Tehran has long wielded a strong influence over the war-torn country and exploited it for its foreign policy gains.
The use of chemical weapons is something that riles the collective conscience of Iranians.
Iran is the world’s biggest laboratory of surviving chemical attack victims. More than 50,000 people, many of them former soldiers, still suffer from the paralysing effects of nerve agents sarin and tabun used by Saddam Hussain’s forces during the Iran-Iraq war in the 1980s.
It’s customary for foreign journalists visiting Tehran to be taken to the Peace Museum and see the pictures of the devastation caused by the use of chemical weapons.
But in Syria, the Iranian government looked the other way and continued to support the regime of Bashar al Assad, which used chlorine and sarin against civilians more than 100 times.
Iran’s military, economic and diplomatic backing has been crucial for Assad’s survival in the eight-year-long civil war that has killed half a million people and displaced millions more.
Despite international sanctions from the United States and the European Union, Tehran continued to train and arm Assad’s army, which carried out a brutal crackdown against the opposition after the 2011 pro-democracy demonstrations.
Iran-backed Shia militias fought alongside regime forces in towns and cities dominated by Sunni Arabs. Assad belongs to the Alawite sect, an offshoot of Shia Islam, that has controlled the government and bureaucracy for decades.
Iranian militias have faced accusations of attacking civilians such as during the capture of Aleppo.
But Iran’s involvement in Syria goes beyond sectarian considerations, as for Tehran Damascus acts as a crucial route to build regional influence across the Middle East.
Iran’s involvement is also driven by business interests. With the post-war reconstruction of Syria starting to gain momentum, thanks to the Astana Peace Process, Tehran seeks to build big infrastructure projects, even though it would mean competing with Russia.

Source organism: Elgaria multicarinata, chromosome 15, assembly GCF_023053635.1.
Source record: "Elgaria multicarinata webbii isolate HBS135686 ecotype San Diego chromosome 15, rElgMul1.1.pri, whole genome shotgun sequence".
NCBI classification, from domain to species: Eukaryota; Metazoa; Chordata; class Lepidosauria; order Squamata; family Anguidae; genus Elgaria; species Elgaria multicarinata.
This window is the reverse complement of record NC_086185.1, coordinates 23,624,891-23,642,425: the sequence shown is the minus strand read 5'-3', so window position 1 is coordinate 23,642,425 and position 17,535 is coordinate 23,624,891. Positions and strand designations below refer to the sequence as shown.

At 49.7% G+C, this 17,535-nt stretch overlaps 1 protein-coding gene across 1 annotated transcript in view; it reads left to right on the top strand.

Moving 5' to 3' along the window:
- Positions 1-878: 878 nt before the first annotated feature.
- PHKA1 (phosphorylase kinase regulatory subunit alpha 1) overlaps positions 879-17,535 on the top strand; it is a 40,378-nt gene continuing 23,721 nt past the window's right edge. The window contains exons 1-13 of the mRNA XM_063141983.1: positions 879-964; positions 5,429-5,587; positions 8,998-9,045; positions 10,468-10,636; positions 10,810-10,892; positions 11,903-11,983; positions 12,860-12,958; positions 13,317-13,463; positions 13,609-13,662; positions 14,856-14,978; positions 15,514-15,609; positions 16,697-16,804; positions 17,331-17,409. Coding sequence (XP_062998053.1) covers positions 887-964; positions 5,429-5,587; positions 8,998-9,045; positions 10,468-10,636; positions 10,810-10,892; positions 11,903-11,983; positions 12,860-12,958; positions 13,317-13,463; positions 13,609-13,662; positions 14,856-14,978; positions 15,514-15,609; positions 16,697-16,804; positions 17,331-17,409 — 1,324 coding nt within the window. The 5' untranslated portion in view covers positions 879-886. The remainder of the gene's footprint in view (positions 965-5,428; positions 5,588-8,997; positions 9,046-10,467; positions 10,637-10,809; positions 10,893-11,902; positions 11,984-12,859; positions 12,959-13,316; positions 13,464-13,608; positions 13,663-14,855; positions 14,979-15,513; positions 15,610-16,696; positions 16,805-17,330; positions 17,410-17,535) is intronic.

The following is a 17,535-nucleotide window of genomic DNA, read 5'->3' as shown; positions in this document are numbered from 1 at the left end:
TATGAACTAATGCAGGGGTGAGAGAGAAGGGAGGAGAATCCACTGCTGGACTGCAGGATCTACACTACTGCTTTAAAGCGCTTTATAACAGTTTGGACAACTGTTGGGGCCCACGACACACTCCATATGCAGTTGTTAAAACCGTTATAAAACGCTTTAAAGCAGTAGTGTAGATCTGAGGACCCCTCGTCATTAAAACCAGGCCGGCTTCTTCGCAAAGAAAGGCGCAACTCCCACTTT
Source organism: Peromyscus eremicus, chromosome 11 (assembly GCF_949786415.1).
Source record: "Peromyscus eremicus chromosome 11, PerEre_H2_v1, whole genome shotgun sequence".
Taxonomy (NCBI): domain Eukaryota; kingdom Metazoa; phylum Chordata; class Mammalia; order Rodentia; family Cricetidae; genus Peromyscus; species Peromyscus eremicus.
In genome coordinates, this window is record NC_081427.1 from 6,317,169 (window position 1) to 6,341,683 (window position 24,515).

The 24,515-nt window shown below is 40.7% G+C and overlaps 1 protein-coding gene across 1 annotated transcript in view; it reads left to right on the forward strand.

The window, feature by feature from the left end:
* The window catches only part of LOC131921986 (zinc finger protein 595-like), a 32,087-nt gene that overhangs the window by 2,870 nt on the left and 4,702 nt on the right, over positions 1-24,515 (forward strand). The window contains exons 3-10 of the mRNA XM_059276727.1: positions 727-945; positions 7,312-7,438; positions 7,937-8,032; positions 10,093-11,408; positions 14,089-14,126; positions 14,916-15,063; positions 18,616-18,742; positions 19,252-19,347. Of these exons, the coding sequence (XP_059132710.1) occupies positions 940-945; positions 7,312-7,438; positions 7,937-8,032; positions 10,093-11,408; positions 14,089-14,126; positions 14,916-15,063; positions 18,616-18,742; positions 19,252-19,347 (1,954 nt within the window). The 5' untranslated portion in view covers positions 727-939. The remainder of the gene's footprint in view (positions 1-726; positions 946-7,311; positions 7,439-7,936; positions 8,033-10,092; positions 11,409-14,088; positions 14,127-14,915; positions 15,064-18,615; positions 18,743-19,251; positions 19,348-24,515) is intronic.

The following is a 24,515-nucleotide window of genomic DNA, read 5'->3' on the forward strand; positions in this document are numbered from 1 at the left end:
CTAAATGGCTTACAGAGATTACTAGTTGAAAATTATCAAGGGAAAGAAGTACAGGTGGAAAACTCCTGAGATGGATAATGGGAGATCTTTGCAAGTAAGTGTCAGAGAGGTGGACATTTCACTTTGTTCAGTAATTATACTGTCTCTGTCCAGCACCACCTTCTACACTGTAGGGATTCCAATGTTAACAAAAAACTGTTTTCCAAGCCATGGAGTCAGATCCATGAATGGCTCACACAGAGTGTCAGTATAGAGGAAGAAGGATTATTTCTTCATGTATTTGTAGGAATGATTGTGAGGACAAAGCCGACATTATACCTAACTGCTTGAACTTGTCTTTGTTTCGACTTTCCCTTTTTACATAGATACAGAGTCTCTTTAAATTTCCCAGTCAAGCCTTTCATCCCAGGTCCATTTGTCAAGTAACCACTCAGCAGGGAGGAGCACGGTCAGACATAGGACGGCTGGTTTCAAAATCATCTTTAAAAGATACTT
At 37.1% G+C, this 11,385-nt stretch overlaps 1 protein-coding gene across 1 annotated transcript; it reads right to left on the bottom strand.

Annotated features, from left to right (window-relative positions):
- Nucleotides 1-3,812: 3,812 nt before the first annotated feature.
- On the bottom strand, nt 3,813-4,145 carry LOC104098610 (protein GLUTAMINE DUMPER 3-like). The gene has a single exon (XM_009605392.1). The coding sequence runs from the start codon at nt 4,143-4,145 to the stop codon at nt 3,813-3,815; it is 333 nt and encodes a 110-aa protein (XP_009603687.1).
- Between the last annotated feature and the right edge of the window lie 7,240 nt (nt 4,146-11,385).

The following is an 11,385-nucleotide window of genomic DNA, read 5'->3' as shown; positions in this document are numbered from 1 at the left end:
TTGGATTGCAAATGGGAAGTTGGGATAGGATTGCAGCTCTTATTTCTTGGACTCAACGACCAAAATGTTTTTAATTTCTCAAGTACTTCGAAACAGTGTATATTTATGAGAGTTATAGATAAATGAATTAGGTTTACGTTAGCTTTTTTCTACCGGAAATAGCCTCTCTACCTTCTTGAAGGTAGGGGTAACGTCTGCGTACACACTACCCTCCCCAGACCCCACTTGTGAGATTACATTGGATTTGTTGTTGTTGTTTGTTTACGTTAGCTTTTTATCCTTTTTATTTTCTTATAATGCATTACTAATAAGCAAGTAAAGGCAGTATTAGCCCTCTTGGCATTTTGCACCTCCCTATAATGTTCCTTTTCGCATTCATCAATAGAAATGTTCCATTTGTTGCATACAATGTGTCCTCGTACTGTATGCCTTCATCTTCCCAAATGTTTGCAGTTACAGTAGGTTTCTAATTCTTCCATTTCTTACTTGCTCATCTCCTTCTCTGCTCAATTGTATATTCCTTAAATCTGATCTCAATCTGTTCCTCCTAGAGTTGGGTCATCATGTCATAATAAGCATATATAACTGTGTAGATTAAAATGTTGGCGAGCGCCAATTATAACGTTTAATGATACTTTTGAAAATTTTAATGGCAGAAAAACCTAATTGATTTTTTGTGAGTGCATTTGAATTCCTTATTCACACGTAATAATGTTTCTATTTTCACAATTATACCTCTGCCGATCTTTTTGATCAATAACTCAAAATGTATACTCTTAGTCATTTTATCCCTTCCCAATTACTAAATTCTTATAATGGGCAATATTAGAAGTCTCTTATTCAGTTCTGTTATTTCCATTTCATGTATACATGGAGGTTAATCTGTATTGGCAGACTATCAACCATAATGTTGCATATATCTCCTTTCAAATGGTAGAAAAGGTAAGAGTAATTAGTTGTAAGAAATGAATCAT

Israel is unnerved by Iran's regional powerplay and has already hit Iranian targets inside Syria a few dozen times, leaving the country vulnerable to another phase of regional conflict.
For Iran, Syria also acts as a conduit to supply weapons to Lebanon-based Hezbollah.
Since defeating Daesh, Iran has deepened its influence by offering money, food, and ID cards to Syrians who agree to convert to Shia Islam, according to a report in The Wall Street Journal.
This is problematic for Syria’s Arab neighbours who view Iran as a foe. The attacks this year on oil tankers off the coast of the United Arab Emirates in the Gulf have further heightened the tensions.
Iran has spent billions of dollars and sent thousands of fighters to bolster Assad’s grip on Syria. And so it was no surprise when it opposed Turkey’s decision to launch an operation in northern Syrian against the YPG terrorist group.
From the Turkish point of view, Syria has not been able to contain a group that poses a threat to its neighbours and Ankara has decided to take on the challenge itself.
“Iran asking Turkey to respect Syria's territorial integrity is instrumental to Iran's interests,” says Dr Mauro Gilli, a senior researcher at the Center for Security Studies in Zurich.